ELLSWORTH — Walking into a “pre-sterile area” in the new Jackson Lab building feels a little bit like entering the “vision room” in Willy Wonka’s Chocolate Factory: high ceilings, white walls, dangling cords and machines with conveyor belts, churning gears, even one resembling a miniature car wash.
But there are no gobstoppers here, and a golden ticket probably won’t be enough to get you through the door. Security is exceedingly tight, aimed at protecting trade secrets and the JAX Mice (they’re patented, or at least their genetic makeup is).
On a brief tour of the facility, a small group of media organizations trooped down long white hallways with exposed white and red pipes and slate blue doors. Apart from an eyewash station (for emergencies) tucked into a corner, the walls were spare and unadorned, the space unrecognizable from its former life as a home for impact drivers and potted plants.
The stringent security and obsession with sterility is for good reason: the environment of the animals must be rigorously controlled to avoid any kind of contamination. The very reason that mice make good research subjects — their biological similarity to humans — is also what makes it necessary to protect them. Mice are vulnerable to human diseases, such as Staphylococcus aureus and E. Coli, that are carried on human skin.
Mice have been used as research subjects since the early 1900s. They breed quickly, are small and easy to house and have an accelerated lifespan (one mouse year equals around 30 human years), which makes it easier to study an entire life cycle within two or three years.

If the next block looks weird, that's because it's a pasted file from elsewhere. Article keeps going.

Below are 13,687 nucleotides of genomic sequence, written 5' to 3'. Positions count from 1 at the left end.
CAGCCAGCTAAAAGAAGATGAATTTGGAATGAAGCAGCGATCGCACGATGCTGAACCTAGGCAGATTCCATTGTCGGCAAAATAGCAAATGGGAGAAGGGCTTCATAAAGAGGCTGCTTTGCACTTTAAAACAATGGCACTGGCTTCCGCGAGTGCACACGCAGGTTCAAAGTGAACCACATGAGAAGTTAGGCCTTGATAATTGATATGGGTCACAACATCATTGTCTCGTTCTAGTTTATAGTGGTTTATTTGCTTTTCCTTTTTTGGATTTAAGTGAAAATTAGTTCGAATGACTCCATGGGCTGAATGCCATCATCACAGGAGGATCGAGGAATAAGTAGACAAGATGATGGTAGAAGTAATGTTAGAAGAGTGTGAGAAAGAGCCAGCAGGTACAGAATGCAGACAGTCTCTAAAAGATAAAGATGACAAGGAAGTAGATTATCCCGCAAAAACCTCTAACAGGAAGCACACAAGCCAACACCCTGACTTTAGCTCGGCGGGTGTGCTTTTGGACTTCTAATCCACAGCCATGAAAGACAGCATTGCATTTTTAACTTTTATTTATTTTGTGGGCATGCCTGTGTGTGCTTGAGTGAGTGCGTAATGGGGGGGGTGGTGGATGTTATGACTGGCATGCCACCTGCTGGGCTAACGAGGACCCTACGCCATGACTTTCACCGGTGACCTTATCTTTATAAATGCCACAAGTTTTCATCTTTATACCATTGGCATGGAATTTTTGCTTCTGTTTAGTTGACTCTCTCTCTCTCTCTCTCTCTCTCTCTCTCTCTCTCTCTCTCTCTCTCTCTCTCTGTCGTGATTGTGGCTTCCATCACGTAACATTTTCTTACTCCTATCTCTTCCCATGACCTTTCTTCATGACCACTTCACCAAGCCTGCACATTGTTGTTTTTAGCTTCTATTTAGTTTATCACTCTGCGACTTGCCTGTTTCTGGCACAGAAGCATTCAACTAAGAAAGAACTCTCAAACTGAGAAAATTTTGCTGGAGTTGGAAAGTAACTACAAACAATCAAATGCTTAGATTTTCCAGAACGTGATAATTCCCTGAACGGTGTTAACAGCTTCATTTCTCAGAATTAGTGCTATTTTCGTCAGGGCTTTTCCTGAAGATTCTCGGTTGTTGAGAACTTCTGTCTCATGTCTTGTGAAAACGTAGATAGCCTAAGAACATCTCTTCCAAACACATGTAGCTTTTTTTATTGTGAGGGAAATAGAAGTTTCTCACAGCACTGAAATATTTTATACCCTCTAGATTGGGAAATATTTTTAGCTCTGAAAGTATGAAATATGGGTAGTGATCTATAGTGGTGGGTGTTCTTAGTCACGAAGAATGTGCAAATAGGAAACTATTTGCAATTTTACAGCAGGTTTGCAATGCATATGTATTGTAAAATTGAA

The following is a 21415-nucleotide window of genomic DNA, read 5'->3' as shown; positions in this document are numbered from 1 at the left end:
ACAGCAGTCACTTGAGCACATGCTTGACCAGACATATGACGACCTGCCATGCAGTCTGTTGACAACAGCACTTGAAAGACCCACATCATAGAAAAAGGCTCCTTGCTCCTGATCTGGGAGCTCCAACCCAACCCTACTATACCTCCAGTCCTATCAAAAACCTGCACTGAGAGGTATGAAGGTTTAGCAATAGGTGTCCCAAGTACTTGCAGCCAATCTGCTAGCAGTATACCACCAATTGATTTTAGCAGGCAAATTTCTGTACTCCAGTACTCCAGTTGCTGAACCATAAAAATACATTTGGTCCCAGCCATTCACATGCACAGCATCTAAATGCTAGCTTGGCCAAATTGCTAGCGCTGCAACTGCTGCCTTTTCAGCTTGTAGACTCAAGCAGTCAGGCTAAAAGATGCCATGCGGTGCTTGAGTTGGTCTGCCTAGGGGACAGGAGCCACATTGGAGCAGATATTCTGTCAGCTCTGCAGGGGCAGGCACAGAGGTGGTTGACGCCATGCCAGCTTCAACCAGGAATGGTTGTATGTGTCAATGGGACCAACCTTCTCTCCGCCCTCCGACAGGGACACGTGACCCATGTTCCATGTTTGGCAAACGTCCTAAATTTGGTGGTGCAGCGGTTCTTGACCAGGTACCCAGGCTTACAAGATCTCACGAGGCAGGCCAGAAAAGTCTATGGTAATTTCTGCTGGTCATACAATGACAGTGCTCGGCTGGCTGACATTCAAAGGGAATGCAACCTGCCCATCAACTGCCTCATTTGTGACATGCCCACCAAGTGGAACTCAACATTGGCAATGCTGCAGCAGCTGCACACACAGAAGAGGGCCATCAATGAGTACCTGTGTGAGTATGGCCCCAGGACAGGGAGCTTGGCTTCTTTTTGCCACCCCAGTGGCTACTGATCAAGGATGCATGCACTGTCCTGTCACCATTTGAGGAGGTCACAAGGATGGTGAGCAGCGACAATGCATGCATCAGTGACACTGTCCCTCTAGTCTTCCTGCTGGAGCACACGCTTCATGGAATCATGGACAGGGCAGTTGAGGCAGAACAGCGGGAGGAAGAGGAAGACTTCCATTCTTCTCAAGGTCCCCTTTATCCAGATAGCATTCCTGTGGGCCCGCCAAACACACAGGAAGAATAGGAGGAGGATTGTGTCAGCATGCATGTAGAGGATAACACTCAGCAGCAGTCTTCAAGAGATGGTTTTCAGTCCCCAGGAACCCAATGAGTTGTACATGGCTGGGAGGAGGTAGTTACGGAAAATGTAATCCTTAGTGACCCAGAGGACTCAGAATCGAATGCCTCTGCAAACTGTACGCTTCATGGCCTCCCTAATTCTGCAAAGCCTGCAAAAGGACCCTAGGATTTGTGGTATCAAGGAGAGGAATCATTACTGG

Mice are also useful research subjects because they can be “humanized,” as Charles E. Hewett, the namesake of the new facility, explained in a recent blog post. By making a mouse that is genetically similar to humans, Hewett noted, “scientists seek to learn more about how we as humans develop, grow, and fend off disease.”
There are a variety of ways to do this. A mouse can be humanized, for instance, by replacing its immune system with a human immune system, allowing researchers “to explore how human immune systems attack a wide range of diseases,” said Hewett, ranging from polio to cancer and the Zika virus.
Or a mouse might be humanized by replacing its microbiome (the bacteria that colonize our gut) with a human one, offering insights into how to “fight infection, control our weight, hold off diabetes, digest food properly and much more,” Hewett wrote.
Another way to make a mouse more genetically similar to a human is using a relatively new gene-editing technology known as Crispr. The technique involves snipping DNA at a precise point, allowing researchers to alter a genome in much the same way a writer edits a sentence: deleting and adding elements wherever they choose.
The lab makes mice using Crispr for scientists who are looking into making malaria-carrying mosquitoes extinct and edit out genes linked to sudden infant death syndrome, among other breakthroughs. (If you can’t afford a JAX Mouse, a DIY-Crispr kit can be had online from companies such as The Odin for less than $200, allowing curious at-home researchers to make glowing yeast using jellyfish genes, among other novelties.)
Last week, lab officials led a small group of onlookers into the pre-sterile area (the only area open for observation). Inside, a machine for bottled water was encased in glass panels, and a worker in a green shirt fed clear, stout bottles onto a belt; it was the last time they would be touched by bare human hands. The bottles were capped, one by one, sterilized and dropped into a box, which rumbled off the assembly line and into the arms of another worker, who snapped on a lid and loaded them onto a cart, where they would be wheeled off to quench the thirst of the offstage stars of the show.